USS Ludlow (DD-112/ DM-10)

USS Ludlow (DD-112) was a Wickes class destroyer that served with the Atlantic Fleet in 1919-20 and the Pacific Fleet in 1921-29, after being converted into a light mine layer in 1920.

The Ludlow was named after Augustus C. Ludlow, a US Naval Officer who died in the battle between USS Chesapeake and HMS Shannon in 1813.

USS Ludlow (DD-112) as a minelayer, late 1920s
USS Ludlow (DD-112) as a
minelayer, late 1920s

The Ludlow was laid down at the Union Iron Works, San Francisco, on 7 January 1918, launched on 9 June 1918 and commissioned on 23 December 1918, a month too late for the First World War, with Commander M.K. Metcalf in command.

After a shakedown cruise on the west coast, the Ludlow moved to the east coast, where during 1919-20 she served with the Atlantic Fleet.

Her executive officer during 1920 was Mahlon Street Tisdale, who later commanded the Cruisers, Task Force Sixteen in 1942, then served as Commander, Destroyers, Pacific Fleet for all of 1943. In 1944 he was Commandant of the Navy Yard at Mare Isladn, California and in September 1945 he became Commandant of the US Naval Base at San Franscisco. He retired with the rank of Vice Admiral.

On 17 July 1920 the Ludlow was redesignated as light mine DM-10, but pictures of her dated to 1926 and 1929 show her with the mine force symbol painted next to her original number '112'.

On 19 January 1921 the Ludlow arrived at her new home port of Pearl Harbor, where she joined Mine Squadron 2, Fleet Base Force, Pacific Fleet. She served with the Pacific Fleet for the next eight years, taking part in a mix of training exercises - gunnery, mining, antisubmarine and fleet battle problems. In 1929 she was also used to train the Naval Reserve.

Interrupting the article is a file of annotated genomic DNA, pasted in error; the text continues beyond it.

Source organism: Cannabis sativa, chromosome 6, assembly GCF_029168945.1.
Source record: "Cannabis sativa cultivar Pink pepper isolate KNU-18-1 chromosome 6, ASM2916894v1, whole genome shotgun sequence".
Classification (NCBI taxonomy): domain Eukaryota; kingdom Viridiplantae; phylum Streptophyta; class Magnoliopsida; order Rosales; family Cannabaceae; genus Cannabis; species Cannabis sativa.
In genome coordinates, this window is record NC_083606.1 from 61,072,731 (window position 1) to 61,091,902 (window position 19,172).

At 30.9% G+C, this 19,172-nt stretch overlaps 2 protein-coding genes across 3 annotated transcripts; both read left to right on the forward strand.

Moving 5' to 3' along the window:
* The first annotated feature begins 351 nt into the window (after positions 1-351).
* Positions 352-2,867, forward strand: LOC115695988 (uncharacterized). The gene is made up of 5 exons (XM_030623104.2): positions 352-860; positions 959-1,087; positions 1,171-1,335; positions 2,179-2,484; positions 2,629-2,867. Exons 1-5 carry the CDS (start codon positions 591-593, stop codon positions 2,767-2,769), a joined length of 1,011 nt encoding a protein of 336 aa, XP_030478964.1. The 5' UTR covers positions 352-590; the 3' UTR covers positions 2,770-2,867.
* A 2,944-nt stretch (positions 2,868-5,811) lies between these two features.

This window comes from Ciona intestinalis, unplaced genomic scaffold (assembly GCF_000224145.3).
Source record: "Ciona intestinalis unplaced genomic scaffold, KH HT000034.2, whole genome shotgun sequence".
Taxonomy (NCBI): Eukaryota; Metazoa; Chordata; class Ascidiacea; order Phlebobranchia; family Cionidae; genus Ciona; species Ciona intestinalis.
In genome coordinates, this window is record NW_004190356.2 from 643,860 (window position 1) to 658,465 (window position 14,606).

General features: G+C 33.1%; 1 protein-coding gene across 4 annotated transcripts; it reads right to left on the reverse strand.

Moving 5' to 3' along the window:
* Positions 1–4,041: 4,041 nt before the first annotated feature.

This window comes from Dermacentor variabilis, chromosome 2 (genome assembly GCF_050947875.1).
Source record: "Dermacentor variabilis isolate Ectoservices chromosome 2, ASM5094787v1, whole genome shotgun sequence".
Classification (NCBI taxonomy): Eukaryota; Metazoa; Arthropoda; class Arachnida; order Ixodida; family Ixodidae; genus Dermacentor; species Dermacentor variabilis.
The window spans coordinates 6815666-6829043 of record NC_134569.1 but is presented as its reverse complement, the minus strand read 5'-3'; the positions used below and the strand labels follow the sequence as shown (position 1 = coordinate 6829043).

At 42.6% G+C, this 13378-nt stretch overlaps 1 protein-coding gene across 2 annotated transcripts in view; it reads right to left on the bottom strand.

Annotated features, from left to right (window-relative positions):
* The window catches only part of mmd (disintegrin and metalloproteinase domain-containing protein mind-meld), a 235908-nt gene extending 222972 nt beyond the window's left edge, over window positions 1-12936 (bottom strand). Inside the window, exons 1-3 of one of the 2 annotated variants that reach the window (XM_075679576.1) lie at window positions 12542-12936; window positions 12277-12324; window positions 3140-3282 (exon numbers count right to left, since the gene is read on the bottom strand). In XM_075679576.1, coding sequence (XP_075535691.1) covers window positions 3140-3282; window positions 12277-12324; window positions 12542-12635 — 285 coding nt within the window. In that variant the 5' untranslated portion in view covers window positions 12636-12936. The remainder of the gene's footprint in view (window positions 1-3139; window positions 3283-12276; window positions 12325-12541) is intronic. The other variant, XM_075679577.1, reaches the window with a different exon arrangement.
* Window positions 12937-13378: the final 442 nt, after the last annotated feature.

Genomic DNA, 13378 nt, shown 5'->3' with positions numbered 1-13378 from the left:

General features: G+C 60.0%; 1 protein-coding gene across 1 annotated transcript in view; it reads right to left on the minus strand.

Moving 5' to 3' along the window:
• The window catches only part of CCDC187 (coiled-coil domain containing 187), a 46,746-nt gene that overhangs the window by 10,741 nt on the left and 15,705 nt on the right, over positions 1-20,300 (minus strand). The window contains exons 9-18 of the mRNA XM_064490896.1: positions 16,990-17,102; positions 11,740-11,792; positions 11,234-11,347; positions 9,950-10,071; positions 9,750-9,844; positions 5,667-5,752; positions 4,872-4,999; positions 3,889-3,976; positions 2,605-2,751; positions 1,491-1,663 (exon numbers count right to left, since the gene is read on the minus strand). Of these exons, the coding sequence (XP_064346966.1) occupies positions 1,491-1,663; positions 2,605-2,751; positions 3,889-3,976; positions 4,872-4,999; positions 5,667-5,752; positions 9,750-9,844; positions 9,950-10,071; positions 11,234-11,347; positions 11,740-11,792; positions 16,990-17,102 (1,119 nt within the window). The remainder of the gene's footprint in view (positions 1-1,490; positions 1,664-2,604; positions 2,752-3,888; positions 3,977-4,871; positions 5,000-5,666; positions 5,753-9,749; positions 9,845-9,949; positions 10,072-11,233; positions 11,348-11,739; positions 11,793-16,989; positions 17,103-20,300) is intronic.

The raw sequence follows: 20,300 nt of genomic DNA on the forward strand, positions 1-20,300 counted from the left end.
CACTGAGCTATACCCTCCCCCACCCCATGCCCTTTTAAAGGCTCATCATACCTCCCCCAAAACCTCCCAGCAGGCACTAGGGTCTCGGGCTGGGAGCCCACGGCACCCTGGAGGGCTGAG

USS Ludlow (DD-112), 24 April 1926
USS Ludlow (DD-112), 24 April 1926

On 15 November 1929 she left Pearl Habor for the last time, heading for San Diego where she was decommissioned on 24 May 1930. She was struck off on 18 November, scrapped by the Navy and her metal sold off on 19 March 1931. 

Displacement (standard)


Displacement (loaded)


Top Speed

35kts design
34.81kts at 27,350shp at 1,236t on trial (Kimberly)


2 shaft Parsons turbines
4 boilers
27,000shp design


2,500nm at 20kts (design)

Armour - belt


 - deck



314ft 4.5in


30ft 11.5in


Four 4in/ 50 guns
Twelve 21in torpedo tubes in four triple mountings
Two 1-pounder AA guns
Two depth charge tracks

Crew complement


Laid Down

7 January 1918


9 June 1918


23 December 1918

Struck off

18 November 1930

Sold as scrap

19 March 1931

U.S. Destroyers: An Illustrated Design History, Norman Friedmann . The standard history of the development of American destroyers, from the earliest torpedo boat destroyers to the post-war fleet, and covering the massive classes of destroyers built for both World Wars. Gives the reader a good understanding of the debates that surrounded each class of destroyer and led to their individual features.
cover cover cover
How to cite this article: Rickard, J (26 June 2017), USS Ludlow (DD-112/ DM-10) ,

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